Aircraft have played an important role since their invention. As technological advancements improved aircraft, increasingly, they became more deadly. Technological advancements achieved by the Allies and Axis’ during the WWII were crucial for aviation during that time period and for future generations. Designs and specs for WWII-era aircraft are impressive, even by today’s standards. The roles these aircraft had were crucial in winning the war. Some of the roles included target bombing that permitted stopping resupply production and hindering the enemy’s capabilities. Reconnaissance missions enabled better war planning. Fighter aircraft had a special key role during the war: escorting bomber aircraft reach their intended target. Ground-support aircraft were also very important in helping avoid casualties. This paper focuses on the evolving roles of American bombers during that time and how that enabled the U.S. to have successful bombing campaigns in Europe and Pacific theaters; and finally how all that relates in winning WWII.
American bombers played a very crucial part in winning WWII. Air power was needed in both the European and Pacific theaters to win the war. Developing aircraft and its technology were critical to achieve air superiority. In the early stages of the war, aircraft were limited to range and payloads. Both, Allied advancements into enemy territory and developing aircraft designs enabled bombers to reach the heart of operations in which the economies were developed and products were produced for the war effort. There is however documentation stating the duplicative effect of bombing in Japan as its manufacturing level was dwindling already as time progressed because of the shortage of raw materials and skill-level. Aside from no direct impact to Japanese economy and production, bombing, along with other factors, did cause Japanese leaders and its citizens to surrender as they saw no choice or no point to keep fighting and only death would come to them if they kept on going (Volume 55, 1947, p. VI). On the European theater however, bombing was more apparent in the defeat. Records show that more than 1,440,000 bomber sorties were flown and almost 2,700,000 tons of bombs were dropped (Volume 2, 1945, p. 1). The bombing surveys of both theaters demonstrate the direct impact on society, economy, and war capability. The surveys were performed shortly after each theater defeat and do not show effect after each bombing but the overall effect in winning in both Germany and Japan. The damage bombers could cause was apparent but “limitations of range, limitations of fighter escort, limitations of numbers, limitations forced by weather over the European continent, which was particularly unsuited to the desire form of attack” (Volume 2, 1945, p. 9) forced the design and the production of new American fighter aircraft. These new designs, such as the P-51 Mustang, had longer range and capability which in turn enabled successful bombing raids and therefore helping in the surrender of the Axis.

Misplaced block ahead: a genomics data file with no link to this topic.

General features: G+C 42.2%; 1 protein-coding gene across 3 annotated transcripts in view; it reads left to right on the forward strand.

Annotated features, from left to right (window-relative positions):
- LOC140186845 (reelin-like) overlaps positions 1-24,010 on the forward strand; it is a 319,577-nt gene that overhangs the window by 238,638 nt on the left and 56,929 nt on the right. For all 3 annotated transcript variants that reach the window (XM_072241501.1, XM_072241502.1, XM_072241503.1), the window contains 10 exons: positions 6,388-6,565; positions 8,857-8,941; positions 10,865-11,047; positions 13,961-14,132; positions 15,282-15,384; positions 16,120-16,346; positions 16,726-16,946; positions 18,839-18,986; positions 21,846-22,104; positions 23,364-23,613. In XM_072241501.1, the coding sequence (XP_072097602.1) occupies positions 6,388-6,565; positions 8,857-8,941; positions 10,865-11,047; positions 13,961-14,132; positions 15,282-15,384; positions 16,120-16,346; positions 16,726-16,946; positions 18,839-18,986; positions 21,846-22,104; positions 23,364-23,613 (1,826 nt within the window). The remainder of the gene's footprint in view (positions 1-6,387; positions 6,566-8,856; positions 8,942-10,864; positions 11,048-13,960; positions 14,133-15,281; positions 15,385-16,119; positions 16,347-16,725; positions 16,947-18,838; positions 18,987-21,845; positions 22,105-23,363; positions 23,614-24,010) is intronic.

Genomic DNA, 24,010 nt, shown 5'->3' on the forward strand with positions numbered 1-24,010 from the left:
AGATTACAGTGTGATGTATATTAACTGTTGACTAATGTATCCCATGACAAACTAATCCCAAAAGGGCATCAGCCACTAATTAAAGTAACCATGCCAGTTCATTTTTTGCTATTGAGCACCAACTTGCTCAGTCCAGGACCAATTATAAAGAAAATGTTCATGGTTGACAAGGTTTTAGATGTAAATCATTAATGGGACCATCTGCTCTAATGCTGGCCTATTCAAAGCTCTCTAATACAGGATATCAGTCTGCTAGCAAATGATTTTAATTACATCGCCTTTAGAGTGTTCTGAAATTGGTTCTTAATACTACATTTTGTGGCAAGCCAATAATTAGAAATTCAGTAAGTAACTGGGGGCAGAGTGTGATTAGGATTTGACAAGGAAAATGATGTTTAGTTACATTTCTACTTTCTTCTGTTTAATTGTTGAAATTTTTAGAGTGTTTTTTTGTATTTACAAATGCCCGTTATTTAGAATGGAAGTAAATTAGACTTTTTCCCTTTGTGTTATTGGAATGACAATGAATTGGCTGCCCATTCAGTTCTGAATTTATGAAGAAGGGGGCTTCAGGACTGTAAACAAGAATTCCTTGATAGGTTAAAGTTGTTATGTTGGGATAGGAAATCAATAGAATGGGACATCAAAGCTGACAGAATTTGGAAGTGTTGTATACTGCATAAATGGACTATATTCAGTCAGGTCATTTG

Volume 2 – Over-all Report (European War). (1945, September 30). WWII Archives. Retrieved from http://www.wwiiarchives.net/servlet/action/ document/index/112/0
Volume 55 – The Effects of Air Attack on Japanese Urban Economy Summary Report. (1947, March 1). WWII Archives. Retrieved from http://www.wwiiarchives.net/servlet/a ction/document/index/1495/0